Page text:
After roles in “The Razor’s Edge” (a 1946 movie in which she co-starred with Power, who apparently pursued her until she told him how much she liked Kennedy), “The Ghost and Mrs. Muir” (1947) and several lesser-known films, she met Aly while making “Way of a Gaucho” in Argentina in 1951. The prince was the former husband of actress Rita Hayworth.
That glittering romance was played out on three continents, to the delight of the fan magazines. The two planned to marry but the Aga Khan, Aly’s father and the spiritual leader of the Ismaili Muslim sect, told the prince that if he married another actress, he would be disinherited.
She took the breakup extremely hard and in 1955, while making “The Left Hand of God” with Humphrey Bogart, suffered a breakdown.
She went into a private sanitarium in Hartford, Conn., then was in and out of various mental hospitals where, she said, she was locked in tiny rooms, given shock therapy and wrapped in wet sheets (“cold-packed”). She finally went into the Menninger Foundation clinic in Topeka, Kan.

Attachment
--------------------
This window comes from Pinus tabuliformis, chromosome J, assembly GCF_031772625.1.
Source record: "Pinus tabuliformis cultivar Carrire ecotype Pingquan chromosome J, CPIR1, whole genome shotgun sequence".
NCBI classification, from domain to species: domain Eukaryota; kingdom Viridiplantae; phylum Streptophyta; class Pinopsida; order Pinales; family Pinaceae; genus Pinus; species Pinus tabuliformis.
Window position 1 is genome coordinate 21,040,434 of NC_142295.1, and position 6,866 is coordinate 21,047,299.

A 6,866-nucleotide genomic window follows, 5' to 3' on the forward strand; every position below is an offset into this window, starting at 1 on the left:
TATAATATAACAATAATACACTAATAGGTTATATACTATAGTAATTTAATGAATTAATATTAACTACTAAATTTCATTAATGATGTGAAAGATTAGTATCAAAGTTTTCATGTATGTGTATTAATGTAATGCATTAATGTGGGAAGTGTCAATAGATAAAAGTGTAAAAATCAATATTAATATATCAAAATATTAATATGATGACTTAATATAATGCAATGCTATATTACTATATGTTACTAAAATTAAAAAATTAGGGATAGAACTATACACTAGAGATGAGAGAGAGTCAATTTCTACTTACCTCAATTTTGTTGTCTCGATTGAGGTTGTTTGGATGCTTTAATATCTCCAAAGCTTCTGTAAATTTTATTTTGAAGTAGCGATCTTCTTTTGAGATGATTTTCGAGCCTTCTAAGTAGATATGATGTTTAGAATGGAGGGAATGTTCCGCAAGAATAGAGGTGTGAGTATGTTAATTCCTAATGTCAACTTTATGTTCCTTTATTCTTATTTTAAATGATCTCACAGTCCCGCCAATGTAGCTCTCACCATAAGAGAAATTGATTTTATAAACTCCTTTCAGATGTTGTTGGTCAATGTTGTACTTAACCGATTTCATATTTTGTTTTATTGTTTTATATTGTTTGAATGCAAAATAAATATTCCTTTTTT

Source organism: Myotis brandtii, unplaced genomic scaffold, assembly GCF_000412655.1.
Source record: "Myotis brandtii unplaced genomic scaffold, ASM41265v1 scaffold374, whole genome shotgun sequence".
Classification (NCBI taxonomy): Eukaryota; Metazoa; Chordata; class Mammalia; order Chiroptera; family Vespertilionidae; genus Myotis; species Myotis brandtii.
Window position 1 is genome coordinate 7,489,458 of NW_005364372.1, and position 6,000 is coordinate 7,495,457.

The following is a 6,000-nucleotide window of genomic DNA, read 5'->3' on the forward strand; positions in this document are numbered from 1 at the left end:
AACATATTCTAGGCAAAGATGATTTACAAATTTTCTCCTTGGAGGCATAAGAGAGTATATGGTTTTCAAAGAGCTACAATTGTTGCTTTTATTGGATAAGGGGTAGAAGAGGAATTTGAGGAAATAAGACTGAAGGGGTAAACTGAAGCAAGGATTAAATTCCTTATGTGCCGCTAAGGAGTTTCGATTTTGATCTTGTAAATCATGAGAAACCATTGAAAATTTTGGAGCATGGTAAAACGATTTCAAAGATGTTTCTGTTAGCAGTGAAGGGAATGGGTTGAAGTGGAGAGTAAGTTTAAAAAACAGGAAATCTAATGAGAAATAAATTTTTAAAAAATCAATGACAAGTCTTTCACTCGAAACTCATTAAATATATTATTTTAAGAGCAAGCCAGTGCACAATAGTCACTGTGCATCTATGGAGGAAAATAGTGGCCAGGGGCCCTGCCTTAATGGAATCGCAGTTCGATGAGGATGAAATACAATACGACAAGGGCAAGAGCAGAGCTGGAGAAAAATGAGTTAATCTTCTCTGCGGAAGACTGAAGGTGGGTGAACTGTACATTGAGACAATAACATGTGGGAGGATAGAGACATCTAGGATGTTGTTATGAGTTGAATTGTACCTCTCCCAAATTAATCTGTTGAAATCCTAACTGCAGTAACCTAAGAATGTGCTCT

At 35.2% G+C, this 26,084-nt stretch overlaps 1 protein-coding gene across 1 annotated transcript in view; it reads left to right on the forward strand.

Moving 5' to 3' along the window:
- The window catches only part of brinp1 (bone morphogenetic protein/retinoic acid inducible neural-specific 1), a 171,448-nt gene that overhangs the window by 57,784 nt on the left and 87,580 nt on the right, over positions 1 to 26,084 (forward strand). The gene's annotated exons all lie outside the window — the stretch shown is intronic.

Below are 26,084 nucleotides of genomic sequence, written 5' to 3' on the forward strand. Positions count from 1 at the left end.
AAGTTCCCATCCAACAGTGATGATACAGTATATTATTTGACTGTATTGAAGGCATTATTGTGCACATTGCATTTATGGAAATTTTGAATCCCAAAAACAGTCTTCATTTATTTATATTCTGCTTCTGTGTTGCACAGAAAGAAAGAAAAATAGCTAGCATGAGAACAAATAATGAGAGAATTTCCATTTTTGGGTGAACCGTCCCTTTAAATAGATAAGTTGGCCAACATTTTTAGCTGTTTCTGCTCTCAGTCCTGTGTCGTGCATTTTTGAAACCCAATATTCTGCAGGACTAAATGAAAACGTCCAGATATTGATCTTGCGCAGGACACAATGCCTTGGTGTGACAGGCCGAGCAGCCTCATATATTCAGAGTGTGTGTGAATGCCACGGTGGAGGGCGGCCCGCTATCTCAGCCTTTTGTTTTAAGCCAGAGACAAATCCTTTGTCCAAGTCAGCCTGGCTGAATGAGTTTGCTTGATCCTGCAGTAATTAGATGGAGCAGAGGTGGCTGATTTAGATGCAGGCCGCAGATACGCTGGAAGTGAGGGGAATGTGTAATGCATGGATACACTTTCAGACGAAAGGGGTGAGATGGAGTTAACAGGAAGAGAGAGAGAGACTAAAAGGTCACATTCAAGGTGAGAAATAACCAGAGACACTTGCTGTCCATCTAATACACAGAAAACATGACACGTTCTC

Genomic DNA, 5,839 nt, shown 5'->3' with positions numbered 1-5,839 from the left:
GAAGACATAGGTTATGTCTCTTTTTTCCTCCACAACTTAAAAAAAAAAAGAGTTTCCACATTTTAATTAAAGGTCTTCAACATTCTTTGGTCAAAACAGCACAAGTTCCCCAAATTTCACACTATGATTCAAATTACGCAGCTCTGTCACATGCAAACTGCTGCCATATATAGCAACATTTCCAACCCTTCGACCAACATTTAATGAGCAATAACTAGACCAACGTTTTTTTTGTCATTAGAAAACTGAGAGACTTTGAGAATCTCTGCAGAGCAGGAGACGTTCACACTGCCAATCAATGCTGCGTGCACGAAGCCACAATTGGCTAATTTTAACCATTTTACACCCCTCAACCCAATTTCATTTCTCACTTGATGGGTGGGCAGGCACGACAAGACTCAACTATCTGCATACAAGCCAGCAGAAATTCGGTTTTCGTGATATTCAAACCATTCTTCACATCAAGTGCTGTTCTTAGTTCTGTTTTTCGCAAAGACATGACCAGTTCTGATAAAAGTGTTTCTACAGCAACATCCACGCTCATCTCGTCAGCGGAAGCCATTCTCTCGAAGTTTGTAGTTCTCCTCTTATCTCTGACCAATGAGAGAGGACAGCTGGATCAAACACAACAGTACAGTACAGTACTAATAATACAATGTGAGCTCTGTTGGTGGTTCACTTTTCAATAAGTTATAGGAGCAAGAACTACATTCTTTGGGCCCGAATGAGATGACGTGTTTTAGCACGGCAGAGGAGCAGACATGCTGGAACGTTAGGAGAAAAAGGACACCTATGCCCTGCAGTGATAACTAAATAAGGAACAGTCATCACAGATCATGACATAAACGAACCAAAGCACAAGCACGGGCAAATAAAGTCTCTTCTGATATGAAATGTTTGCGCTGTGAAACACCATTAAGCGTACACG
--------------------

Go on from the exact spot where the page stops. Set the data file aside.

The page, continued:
In 1961, oilman Lee married her and her life seemed to settle down.
“I can no longer doubt,” she had written, “that the main cause of my difficulties stemmed from the tragedy of my daughter’s unsound birth and my inability to face my feelings, trying instead to bury them. I regretted too many things: finding out that a father who taught me that honor was everything was not an honorable man. Marrying against my parents’ wishes and proving them right. Twice falling in love with men with whom I had no future.”
She had also learned: “Life is not a movie.”